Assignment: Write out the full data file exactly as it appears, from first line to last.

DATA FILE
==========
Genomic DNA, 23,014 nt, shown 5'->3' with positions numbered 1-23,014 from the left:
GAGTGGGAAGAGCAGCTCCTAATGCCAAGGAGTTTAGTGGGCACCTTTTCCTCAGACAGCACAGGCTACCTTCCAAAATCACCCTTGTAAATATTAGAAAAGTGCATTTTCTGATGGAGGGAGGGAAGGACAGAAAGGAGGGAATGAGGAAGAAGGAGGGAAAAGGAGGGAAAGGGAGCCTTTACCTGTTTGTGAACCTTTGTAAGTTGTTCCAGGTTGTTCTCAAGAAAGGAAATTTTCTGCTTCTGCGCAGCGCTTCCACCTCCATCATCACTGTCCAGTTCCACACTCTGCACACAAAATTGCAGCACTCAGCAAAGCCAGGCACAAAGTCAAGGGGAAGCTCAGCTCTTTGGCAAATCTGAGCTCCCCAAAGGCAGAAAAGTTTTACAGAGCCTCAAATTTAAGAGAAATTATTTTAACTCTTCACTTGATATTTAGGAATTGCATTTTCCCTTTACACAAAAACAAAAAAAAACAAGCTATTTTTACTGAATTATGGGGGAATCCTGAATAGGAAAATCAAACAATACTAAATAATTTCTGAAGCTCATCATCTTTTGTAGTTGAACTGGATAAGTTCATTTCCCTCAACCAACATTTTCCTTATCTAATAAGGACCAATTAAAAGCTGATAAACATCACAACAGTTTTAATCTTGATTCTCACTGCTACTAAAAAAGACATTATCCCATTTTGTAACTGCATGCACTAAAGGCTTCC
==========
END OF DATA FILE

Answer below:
Genomic DNA, 23,014 nt, shown 5'->3' with positions numbered 1-23,014 from the left:
GAGTGGGAAGAGCAGCTCCTAATGCCAAGGAGTTTAGTGGGCACCTTTTCCTCAGACAGCACAGGCTACCTTCCAAAATCACCCTTGTAAATATTAGAAAAGTGCATTTTCTGATGGAGGGAGGGAAGGACAGAAAGGAGGGAATGAGGAAGAAGGAGGGAAAAGGAGGGAAAGGGAGCCTTTACCTGTTTGTGAACCTTTGTAAGTTGTTCCAGGTTGTTCTCAAGAAAGGAAATTTTCTGCTTCTGCGCAGCGCTTCCACCTCCATCATCACTGTCCAGTTCCACACTCTGCACACAAAATTGCAGCACTCAGCAAAGCCAGGCACAAAGTCAAGGGGAAGCTCAGCTCTTTGGCAAATCTGAGCTCCCCAAAGGCAGAAAAGTTTTACAGAGCCTCAAATTTAAGAGAAATTATTTTAACTCTTCACTTGATATTTAGGAATTGCATTTTCCCTTTACACAAAAACAAAAAAAAACAAGCTATTTTTACTGAATTATGGGGGAATCCTGAATAGGAAAATCAAACAATACTAAATAATTTCTGAAGCTCATCATCTTTTGTAGTTGAACTGGATAAGTTCATTTCCCTCAACCAACATTTTCCTTATCTAATAAGGACCAATTAAAAGCTGATAAACATCACAACAGTTTTAATCTTGATTCTCACTGCTACTAAAAAAGACATTATCCCATTTTGTAACTGCATGCACTAAAGGCTTCC